Flares come in numerous shapes and sizes. Some produce a colored smoke that will make a diver into a larger subject for a searching aircrew while an emergency plastic streamer does the same thing but for longer. A parachute flare gives boat crew an idea of the general direction they should be looking in for a lost diver but they represent a one-hit-wonder. It is not worth sending up a flare, unless you know that someone relevant can see it. That seems to be the crux of all attention-grabbing surface devices. Someone must know that you will need rescuing.
Personal Locator Beacons (PLBs) were originally missold as Emergency Position Indicating Radio Beacons (EPIRBs) until the Coast Guard rightly pointed out that they are not sufficiently powerful, nor do they use the now-current 404-Mhz frequency, so no Thunderbirds get launched. Neither are EPIRBs really suitable for the quick response needed by divers, because it can take up to 90 minutes for rescue services to be alerted this way. However, using a different radio wavelength (121.5-Mhz), PLB devices can be very effective over surface distances of three miles if the search vessel is equipped with a suitable tracking device, and longer when the beacon is sought from the air.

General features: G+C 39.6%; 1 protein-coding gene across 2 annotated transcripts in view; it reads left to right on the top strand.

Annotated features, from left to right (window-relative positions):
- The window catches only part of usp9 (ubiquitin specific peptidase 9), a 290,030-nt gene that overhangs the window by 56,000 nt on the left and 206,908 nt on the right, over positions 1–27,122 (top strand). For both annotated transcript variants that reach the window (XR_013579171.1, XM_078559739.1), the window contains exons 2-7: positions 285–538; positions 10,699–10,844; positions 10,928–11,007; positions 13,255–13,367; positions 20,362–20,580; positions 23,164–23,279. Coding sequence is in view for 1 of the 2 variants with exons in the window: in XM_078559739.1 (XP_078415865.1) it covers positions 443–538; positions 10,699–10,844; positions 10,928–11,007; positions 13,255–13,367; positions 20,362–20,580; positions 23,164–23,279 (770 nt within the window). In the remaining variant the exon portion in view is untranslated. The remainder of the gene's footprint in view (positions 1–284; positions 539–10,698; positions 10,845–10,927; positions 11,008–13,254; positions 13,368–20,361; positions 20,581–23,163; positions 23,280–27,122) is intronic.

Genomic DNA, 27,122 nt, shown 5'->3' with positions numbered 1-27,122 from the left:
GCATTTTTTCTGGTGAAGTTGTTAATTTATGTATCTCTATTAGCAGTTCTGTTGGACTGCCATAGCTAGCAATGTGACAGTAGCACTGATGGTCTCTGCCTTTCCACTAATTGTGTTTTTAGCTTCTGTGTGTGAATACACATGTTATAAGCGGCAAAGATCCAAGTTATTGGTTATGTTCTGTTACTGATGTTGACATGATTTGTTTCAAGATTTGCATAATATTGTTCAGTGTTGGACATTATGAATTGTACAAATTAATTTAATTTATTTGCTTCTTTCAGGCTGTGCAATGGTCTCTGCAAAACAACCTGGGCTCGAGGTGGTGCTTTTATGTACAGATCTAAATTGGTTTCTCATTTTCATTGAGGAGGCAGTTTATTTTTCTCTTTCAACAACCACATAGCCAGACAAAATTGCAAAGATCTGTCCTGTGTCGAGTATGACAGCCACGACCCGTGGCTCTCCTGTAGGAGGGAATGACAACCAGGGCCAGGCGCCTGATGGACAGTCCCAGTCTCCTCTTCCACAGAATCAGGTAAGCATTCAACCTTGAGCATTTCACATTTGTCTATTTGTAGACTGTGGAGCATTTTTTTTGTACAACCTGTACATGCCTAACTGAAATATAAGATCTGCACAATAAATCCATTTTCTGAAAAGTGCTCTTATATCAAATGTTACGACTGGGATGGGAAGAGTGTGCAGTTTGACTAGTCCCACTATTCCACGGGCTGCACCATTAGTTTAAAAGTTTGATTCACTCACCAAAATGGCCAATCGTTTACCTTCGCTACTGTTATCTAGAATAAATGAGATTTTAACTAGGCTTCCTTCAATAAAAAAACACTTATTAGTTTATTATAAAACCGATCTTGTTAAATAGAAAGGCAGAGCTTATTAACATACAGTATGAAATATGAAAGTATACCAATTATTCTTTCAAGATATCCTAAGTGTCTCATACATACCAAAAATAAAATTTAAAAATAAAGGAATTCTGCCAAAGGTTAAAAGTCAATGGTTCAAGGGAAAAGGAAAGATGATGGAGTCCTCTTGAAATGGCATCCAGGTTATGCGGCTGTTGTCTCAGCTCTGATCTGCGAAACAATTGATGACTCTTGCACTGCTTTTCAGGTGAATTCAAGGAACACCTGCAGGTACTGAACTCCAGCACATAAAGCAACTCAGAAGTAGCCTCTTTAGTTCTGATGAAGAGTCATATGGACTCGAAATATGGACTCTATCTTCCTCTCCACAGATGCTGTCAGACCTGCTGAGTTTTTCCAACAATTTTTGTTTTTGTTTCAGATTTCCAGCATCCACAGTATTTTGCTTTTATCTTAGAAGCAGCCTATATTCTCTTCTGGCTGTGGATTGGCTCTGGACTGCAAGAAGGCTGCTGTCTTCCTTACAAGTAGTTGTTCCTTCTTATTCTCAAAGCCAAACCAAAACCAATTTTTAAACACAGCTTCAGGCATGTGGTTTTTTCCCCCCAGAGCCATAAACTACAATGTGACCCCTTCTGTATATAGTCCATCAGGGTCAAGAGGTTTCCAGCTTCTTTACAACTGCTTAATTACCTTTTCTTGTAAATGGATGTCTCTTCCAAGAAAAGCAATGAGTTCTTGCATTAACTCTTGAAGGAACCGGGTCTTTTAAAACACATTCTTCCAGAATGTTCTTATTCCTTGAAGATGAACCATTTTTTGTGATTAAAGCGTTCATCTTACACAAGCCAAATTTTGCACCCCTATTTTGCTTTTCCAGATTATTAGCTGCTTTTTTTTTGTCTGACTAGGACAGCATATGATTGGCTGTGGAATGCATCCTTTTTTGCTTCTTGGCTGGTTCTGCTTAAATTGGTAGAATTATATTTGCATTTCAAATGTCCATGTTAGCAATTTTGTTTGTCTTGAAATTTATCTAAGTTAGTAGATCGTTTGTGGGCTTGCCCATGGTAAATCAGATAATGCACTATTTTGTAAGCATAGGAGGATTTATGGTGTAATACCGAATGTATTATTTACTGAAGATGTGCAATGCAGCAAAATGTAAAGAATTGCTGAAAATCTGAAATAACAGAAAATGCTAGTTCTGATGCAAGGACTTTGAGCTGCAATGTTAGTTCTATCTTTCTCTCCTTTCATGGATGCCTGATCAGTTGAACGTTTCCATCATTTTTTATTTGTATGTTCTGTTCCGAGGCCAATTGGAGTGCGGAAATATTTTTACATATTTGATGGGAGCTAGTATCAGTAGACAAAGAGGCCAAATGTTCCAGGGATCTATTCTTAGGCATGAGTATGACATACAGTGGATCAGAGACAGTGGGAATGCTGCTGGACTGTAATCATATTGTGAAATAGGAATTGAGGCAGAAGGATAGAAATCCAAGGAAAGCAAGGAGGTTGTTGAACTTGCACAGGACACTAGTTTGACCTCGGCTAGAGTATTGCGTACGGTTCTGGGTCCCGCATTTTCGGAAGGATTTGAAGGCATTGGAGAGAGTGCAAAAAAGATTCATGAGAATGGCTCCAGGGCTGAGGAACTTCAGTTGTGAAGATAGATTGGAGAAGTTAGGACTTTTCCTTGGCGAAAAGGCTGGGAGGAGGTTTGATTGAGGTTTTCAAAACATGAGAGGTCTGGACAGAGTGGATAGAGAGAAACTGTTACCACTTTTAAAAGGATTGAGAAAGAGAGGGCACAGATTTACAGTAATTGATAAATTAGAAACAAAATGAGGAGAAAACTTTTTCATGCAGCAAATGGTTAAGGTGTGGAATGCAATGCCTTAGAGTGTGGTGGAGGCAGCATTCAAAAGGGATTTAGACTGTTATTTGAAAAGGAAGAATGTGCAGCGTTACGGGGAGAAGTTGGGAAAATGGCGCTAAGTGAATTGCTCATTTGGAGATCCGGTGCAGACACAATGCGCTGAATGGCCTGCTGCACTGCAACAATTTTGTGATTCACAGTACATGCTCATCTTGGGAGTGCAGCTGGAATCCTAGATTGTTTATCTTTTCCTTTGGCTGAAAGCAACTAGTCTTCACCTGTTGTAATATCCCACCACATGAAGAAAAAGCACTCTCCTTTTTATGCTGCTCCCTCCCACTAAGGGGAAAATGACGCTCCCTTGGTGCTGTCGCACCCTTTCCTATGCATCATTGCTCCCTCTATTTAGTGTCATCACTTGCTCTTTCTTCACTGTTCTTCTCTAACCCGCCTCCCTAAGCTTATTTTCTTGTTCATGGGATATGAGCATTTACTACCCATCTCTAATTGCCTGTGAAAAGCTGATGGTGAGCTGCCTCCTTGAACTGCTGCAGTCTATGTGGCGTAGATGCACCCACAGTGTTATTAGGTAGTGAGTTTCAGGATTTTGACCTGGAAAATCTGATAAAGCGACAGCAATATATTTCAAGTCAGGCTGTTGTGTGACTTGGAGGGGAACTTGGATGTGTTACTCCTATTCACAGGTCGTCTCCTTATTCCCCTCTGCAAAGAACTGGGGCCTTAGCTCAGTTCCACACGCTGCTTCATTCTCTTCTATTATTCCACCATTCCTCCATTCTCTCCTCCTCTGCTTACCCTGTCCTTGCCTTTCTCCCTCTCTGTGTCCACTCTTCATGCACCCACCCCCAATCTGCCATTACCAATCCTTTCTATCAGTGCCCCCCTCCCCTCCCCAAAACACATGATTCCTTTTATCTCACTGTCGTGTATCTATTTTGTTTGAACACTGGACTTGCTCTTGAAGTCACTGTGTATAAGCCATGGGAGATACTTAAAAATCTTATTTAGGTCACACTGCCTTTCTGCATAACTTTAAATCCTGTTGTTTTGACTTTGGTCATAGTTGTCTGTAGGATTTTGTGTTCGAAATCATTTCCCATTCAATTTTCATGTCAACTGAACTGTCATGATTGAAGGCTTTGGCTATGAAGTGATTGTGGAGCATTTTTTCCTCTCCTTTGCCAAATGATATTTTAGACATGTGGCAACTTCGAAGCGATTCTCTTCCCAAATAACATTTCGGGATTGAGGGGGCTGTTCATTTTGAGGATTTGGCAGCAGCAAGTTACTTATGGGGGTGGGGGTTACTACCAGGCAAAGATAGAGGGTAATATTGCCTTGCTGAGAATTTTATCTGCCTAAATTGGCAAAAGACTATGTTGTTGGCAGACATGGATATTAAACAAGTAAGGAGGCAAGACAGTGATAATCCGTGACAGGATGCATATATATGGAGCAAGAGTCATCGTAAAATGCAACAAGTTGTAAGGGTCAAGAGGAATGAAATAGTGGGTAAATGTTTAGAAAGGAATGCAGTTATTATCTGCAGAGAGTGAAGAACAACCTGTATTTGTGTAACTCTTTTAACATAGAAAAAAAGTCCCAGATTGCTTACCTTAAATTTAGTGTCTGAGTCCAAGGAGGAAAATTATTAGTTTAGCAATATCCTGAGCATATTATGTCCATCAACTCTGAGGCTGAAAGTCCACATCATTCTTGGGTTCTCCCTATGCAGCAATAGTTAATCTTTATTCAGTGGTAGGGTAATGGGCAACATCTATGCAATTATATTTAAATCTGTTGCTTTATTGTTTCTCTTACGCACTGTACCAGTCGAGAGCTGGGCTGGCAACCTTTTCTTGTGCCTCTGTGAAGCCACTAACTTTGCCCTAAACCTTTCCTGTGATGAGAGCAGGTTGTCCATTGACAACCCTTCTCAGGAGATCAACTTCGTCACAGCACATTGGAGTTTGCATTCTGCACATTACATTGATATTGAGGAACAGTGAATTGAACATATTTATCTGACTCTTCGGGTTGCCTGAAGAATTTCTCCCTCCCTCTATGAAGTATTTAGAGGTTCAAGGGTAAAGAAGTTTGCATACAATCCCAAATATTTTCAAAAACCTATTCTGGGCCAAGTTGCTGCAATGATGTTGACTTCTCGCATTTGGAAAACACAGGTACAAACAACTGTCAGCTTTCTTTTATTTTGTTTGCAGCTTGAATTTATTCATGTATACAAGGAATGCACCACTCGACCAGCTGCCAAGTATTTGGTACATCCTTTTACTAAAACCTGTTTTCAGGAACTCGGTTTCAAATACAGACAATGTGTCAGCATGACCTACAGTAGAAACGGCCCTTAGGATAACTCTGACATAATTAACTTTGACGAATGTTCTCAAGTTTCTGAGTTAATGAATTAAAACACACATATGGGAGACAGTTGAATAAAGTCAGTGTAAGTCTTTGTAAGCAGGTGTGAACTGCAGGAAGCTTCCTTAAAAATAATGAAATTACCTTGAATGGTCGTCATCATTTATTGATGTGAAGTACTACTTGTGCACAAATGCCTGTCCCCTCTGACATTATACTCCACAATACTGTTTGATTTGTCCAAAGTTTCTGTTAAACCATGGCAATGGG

In the UK, lifeboats are also so equipped but there is little point in buying a lone transmitter for use anywhere else if there is no tracking device available. And you’re still left with the possible unreliability of batteries and electronics that have been taken underwater. Some PLBs now use both frequencies but usually need a waterproof case for diving. The Undersea Hunter boats at remote Cocos Island in the Pacific equip every diver with an emergency-only PLB transmitter, and crews are welltrained in the use of the tracking device. A good way to ensure a strong outgoing signal is to combine the unit’s flexible aerial with an inflated SMB. McMurdo makes PLBs with and without GPS (prices start at $300;
My Favorite Rescue Device
I prefer a low-tech answer because I always know if it is going to function properly. Since that fateful day in the Sudan, I have always carried a big fluorescent yellow flag on a long extending pole. I attach it to my tank by means of two elastic straps. The biggest problem seems to be getting your signal marker high above cresting waves. The flag can be raised on its extending pole above the swell and forms a horizontal shape with an attention grabbing flutter on a sea breeze.